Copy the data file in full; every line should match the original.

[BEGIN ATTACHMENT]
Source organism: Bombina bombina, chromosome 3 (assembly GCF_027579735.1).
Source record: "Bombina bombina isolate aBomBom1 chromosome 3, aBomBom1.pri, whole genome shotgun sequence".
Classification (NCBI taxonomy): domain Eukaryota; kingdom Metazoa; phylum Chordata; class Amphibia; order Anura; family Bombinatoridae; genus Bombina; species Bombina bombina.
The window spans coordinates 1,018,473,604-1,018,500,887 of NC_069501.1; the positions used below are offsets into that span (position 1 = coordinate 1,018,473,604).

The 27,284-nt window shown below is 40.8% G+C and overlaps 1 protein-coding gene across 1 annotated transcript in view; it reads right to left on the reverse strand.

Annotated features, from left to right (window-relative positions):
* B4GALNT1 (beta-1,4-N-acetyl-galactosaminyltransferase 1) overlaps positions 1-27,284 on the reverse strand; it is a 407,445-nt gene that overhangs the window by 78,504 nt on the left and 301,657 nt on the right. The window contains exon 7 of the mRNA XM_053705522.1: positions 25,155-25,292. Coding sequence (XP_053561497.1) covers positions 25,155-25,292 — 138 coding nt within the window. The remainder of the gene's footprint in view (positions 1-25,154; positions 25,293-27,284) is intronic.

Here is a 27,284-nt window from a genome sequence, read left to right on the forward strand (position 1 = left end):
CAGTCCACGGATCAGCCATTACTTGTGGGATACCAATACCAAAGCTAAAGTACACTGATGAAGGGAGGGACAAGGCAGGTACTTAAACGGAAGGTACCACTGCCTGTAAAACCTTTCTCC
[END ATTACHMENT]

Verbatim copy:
Source organism: Bombina bombina, chromosome 3 (assembly GCF_027579735.1).
Source record: "Bombina bombina isolate aBomBom1 chromosome 3, aBomBom1.pri, whole genome shotgun sequence".
Classification (NCBI taxonomy): domain Eukaryota; kingdom Metazoa; phylum Chordata; class Amphibia; order Anura; family Bombinatoridae; genus Bombina; species Bombina bombina.
The window spans coordinates 1,018,473,604-1,018,500,887 of NC_069501.1; the positions used below are offsets into that span (position 1 = coordinate 1,018,473,604).

The 27,284-nt window shown below is 40.8% G+C and overlaps 1 protein-coding gene across 1 annotated transcript in view; it reads right to left on the reverse strand.

Annotated features, from left to right (window-relative positions):
* B4GALNT1 (beta-1,4-N-acetyl-galactosaminyltransferase 1) overlaps positions 1-27,284 on the reverse strand; it is a 407,445-nt gene that overhangs the window by 78,504 nt on the left and 301,657 nt on the right. The window contains exon 7 of the mRNA XM_053705522.1: positions 25,155-25,292. Coding sequence (XP_053561497.1) covers positions 25,155-25,292 — 138 coding nt within the window. The remainder of the gene's footprint in view (positions 1-25,154; positions 25,293-27,284) is intronic.

Here is a 27,284-nt window from a genome sequence, read left to right on the forward strand (position 1 = left end):
CAGTCCACGGATCAGCCATTACTTGTGGGATACCAATACCAAAGCTAAAGTACACTGATGAAGGGAGGGACAAGGCAGGTACTTAAACGGAAGGTACCACTGCCTGTAAAACCTTTCTCC